St. Paul, MN: University of Minnesota Extension Service
With tight profit margins caused in part by recent increases in the cost of seed, it is critical that corn (Zea mays L.) producers utilize best production practices on all of their acres in order to remain economically competitive. Thus, there is a need to monitor the response of corn grain yield to plant population for new hybrids, and to determine whether this response interacts with agronomic factors. From 2005 to 2008, experiments were conducted 16 following soybean [Glycine max (L.) Merr.] at Lamberton and Waseca, MN to determine
whether the response of corn grain yield to plant population was influenced by planting
date, row width, or crop relative maturity. Averaged across locations, the response of
grain yield to plant population was not affected by planting date or row width, but 94- to 96-day corn hybrids had an economically optimum final plant population that was 3,200 plants/acre higher than that of 102-day hybrids at a corn price of $3.50/bushel and a seed cost of $250/80,000 seeds. Averaged across all experiments, the plant population needed to maximize profitability ranged from about 32,000 to 34,000 plants/acre under current economic conditions. Yield increases resulting from higher plant populations were related to increased light interception during grain fill by the crop canopy.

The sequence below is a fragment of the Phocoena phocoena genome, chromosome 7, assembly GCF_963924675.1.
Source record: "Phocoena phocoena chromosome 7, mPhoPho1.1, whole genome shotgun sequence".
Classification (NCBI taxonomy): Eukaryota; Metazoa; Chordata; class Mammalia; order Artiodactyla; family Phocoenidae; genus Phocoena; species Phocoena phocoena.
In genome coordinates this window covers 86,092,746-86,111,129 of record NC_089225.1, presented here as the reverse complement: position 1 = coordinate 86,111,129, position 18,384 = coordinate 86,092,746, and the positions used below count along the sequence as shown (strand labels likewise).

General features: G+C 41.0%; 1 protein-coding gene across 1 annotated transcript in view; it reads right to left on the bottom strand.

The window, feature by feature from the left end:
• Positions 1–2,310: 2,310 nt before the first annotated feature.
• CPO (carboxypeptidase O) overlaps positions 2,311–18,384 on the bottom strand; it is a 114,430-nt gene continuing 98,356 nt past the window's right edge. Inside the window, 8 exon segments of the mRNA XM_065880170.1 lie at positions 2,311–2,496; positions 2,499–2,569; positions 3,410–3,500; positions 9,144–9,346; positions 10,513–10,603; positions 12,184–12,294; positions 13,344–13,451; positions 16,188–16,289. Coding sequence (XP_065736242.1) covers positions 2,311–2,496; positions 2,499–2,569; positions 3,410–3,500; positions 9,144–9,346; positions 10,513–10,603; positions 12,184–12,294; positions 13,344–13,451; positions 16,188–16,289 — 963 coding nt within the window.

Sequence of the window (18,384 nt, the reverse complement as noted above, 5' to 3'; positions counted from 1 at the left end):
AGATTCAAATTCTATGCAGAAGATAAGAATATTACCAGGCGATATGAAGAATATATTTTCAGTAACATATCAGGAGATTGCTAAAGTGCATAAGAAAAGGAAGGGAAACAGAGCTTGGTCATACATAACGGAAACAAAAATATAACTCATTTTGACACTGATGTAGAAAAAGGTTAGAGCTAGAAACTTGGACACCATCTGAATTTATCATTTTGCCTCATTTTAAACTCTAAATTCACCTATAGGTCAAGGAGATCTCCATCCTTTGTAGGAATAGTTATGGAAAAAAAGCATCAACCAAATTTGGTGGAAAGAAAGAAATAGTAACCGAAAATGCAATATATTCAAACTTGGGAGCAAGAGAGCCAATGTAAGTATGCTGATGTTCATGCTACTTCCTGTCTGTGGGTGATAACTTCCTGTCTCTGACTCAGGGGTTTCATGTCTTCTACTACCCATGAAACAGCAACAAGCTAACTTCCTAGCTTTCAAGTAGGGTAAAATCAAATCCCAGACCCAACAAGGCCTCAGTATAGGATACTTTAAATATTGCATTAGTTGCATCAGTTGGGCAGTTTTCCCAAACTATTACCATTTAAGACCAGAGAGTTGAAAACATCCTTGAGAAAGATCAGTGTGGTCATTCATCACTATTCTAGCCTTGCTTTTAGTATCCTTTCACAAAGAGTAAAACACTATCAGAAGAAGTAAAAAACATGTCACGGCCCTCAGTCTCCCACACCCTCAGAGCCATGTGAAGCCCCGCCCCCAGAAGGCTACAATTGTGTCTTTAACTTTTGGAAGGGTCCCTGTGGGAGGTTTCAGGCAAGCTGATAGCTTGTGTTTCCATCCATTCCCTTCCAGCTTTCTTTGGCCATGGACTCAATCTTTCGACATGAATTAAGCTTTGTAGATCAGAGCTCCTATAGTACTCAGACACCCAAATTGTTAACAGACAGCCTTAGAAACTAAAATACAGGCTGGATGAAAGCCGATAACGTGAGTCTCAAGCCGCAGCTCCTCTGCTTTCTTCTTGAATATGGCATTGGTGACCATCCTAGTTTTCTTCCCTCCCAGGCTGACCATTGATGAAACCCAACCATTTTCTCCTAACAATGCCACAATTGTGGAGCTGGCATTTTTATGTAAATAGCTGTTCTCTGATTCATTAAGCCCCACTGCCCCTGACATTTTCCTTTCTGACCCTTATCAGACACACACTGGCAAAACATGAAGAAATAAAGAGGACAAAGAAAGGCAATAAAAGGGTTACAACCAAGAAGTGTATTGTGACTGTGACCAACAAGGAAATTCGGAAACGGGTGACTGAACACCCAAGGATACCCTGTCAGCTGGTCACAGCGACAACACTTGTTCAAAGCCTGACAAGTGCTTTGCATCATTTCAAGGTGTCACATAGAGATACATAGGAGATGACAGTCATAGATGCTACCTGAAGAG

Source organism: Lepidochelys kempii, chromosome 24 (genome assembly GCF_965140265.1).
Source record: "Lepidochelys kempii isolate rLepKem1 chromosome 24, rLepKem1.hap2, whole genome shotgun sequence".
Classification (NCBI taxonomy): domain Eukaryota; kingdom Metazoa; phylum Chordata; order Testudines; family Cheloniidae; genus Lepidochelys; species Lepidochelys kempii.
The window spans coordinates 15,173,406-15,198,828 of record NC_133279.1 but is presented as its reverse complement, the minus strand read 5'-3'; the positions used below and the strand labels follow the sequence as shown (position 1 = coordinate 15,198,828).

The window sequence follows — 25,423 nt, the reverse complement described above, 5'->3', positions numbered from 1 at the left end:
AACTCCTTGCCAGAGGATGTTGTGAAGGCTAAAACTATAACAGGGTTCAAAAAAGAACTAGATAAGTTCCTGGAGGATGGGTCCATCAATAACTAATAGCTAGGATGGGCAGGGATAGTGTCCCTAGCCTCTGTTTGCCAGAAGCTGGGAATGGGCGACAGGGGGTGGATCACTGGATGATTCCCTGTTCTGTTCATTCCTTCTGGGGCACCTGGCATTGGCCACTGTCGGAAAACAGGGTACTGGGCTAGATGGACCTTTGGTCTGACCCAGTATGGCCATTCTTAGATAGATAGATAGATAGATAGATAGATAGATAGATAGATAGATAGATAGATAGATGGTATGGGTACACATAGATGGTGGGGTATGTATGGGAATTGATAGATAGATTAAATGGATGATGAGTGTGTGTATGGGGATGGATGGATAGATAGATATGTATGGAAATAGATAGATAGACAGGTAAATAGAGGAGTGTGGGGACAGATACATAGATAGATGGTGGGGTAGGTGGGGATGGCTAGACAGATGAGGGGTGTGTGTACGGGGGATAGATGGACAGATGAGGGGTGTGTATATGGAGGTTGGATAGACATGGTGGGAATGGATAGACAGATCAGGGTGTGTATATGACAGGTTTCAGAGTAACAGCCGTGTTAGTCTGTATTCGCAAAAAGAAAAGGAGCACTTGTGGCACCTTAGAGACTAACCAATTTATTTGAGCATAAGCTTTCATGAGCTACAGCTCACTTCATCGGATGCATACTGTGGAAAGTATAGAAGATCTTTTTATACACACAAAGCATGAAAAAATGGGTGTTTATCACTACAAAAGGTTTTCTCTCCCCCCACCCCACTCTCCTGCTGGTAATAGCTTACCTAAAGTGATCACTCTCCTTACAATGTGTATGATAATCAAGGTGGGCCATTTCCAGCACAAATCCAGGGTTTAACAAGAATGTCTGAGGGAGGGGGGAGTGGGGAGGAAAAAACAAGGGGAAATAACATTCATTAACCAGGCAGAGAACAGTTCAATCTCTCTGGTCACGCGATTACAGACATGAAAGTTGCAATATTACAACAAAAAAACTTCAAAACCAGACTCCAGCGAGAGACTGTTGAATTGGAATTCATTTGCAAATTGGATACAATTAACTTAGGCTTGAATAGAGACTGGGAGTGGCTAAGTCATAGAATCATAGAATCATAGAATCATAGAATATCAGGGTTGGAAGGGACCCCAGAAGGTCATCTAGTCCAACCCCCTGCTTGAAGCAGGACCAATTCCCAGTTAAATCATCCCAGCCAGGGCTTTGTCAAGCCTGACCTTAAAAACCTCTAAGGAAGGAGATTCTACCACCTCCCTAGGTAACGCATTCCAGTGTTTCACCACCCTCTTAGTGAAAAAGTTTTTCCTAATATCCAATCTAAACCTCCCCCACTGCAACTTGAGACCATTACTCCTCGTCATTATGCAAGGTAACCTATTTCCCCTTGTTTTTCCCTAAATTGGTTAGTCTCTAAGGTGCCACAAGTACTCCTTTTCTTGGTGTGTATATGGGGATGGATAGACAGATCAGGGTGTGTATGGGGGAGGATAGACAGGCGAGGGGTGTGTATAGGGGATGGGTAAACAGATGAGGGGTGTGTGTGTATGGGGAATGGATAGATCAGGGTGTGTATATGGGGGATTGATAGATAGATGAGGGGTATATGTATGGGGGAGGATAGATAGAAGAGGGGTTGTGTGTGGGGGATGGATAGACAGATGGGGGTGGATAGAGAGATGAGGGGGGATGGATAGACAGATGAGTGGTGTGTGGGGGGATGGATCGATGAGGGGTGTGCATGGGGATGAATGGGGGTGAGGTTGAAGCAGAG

Coulter, Jeffrey A..
Managing Plant Population for Corn in Minnesota.
St. Paul, MN: University of Minnesota Extension Service.
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